Radford University brings awareness to sexual assault through education and action
Radford University recognized National Sexual Assault Awareness week, April 1-5, with several educational and motivational events, including the third annual Take Back the Night rally.
Take Back the Night is an international event and nonprofit organization with the mission of ending sexual, relationship and domestic violence in all forms.
Radford University's Substance Abuse and Violence Education Support (SAVES) services first organized the on-campus rally in 2017 to raise awareness of campus sexual assault and break the stigma for those seeking support. An inspiring call to action, the event emboldens and unites the student body as they support one another and serve within and beyond the campus community to address sexual violence.
This year’s Take Back the Night rally at Radford University was held on April 3. Before attendees marched across campus that evening, they attended a special presentation called “Beat the Blame Game.” The program was led by Anne Default of Catharsis Productions, a group known for its "honest and constructive dialogue" about sexual assault and violence.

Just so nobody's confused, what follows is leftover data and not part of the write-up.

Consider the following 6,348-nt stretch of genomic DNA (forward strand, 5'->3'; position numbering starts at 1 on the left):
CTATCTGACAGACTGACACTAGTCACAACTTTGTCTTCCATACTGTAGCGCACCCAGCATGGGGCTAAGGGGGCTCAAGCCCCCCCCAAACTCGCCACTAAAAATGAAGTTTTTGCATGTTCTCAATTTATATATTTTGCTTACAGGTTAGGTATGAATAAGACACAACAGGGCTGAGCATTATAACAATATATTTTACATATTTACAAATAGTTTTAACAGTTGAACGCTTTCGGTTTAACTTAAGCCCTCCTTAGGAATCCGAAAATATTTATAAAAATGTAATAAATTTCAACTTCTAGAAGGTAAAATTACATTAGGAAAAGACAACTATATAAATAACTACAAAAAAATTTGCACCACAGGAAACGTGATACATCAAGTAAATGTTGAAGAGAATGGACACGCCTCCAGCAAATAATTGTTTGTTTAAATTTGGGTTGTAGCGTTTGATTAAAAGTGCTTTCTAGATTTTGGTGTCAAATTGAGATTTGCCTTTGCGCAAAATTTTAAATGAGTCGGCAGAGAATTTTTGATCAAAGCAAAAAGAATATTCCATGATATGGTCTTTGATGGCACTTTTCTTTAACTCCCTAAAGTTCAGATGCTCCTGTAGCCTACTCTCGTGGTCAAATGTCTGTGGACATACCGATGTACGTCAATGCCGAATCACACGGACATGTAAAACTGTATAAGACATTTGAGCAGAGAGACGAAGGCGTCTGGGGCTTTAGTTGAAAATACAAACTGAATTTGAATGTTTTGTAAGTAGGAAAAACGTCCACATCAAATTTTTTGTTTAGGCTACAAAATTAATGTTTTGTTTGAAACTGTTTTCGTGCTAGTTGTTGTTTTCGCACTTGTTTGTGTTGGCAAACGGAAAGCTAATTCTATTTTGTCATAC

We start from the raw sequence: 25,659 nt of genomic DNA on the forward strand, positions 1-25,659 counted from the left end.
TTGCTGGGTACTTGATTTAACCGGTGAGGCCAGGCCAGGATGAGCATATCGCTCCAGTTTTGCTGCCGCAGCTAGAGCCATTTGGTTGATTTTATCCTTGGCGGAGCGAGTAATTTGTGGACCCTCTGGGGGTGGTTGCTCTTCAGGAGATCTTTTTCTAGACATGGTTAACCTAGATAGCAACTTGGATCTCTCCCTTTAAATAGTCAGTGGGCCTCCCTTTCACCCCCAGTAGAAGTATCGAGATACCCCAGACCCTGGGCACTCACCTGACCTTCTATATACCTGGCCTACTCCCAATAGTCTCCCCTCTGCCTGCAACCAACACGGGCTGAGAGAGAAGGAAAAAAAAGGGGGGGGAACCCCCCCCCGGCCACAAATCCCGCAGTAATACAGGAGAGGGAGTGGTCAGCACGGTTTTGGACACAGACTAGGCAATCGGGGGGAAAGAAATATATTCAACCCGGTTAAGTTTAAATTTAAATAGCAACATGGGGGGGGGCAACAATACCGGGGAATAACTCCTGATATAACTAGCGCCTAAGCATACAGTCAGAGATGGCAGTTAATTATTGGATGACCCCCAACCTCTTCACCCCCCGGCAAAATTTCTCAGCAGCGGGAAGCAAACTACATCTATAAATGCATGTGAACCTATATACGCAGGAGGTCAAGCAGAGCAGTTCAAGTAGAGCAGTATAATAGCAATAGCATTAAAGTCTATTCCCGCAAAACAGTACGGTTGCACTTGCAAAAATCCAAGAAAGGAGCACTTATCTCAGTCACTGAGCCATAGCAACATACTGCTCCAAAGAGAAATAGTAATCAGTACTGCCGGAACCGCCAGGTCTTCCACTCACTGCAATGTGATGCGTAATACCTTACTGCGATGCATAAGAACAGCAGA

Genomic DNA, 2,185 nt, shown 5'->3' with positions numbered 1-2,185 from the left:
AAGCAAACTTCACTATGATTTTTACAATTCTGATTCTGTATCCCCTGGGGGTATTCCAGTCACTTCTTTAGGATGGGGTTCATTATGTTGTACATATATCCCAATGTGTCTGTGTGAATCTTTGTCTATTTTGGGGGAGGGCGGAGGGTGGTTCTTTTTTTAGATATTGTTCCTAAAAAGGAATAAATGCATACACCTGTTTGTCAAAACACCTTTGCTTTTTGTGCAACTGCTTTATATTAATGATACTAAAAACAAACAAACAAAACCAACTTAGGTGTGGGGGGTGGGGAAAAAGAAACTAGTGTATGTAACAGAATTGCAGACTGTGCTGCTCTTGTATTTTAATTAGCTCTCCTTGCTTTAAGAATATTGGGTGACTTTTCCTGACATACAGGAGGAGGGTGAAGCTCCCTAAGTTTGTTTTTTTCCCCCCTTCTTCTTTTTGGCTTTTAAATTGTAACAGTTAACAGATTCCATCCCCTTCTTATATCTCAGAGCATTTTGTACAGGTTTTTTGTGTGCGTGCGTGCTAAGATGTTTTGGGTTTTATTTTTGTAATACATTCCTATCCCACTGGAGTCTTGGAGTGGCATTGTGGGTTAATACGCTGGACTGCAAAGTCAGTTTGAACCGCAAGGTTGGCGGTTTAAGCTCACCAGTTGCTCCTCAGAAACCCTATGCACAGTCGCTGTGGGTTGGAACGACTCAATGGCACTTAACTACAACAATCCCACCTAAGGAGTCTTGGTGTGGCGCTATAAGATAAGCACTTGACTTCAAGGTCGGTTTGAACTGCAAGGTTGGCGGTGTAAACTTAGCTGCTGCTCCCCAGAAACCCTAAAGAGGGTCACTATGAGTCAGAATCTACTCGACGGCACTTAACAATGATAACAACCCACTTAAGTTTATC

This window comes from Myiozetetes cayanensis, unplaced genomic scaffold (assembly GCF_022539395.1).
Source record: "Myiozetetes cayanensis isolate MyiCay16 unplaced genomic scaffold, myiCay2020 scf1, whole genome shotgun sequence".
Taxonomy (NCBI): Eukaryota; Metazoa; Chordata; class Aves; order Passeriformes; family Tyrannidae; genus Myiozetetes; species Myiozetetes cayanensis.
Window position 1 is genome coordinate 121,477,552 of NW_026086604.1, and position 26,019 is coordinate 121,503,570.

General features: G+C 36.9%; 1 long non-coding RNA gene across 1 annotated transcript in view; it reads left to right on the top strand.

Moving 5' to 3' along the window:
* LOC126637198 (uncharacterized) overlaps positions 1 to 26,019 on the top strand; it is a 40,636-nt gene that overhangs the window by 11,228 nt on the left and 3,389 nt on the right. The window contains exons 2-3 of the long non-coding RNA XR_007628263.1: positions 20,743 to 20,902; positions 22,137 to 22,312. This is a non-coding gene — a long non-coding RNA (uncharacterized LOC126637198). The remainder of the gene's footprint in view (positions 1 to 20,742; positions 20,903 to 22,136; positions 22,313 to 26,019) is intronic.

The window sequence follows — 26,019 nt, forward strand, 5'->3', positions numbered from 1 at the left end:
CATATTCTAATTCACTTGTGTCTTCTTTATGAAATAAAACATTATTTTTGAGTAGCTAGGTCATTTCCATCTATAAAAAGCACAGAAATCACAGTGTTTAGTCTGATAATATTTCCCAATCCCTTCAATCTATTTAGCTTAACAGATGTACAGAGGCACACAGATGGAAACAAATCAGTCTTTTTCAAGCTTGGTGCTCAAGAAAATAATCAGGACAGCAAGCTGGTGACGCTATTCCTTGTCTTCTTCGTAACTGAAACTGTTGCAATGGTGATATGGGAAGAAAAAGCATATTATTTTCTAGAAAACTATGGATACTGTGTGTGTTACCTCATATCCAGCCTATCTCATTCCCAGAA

“Student turnout was great, and the presenter enjoyed our active participation and interest in her topics, which included difficult issues, such as victim blaming,” said Cody Hartley, vice president of the Student Government Association (SGA). “I believe this has assisted the campus community in better understanding sexual assault issues and allowing us to take that important information out into our community to teach others."
Following the presentation, students marched across campus with signs and glow sticks to spread the important message of sexual assault awareness with their fellow Highlanders.
In addition to Take Back the Night, Radford University also supported The Clothesline Project, a non-governmental organization created to bring awareness to the issue of violence against women, men and children. Members of the Radford family impacted by violence were invited to express their emotions by decorating an anonymous T-shirt. The inspired and powerful shirts were displayed on a clothesline in the Bonnie throughout the week.
"These events are paramount to make sure the issue of sexual assault is constantly being talked about,” Hartley said. “We want to keep these issues fresh and never let them fall through the cracks.”
In addition to SAVES and the SGA, Radford University’s Sexual Assault Awareness Week was also supported by the Women’s Resource Center of the New River Valley, the Office of Institutional Equity, the Radford University Police Department, Radford City Victim Witness and the Women and Gender Studies + Program.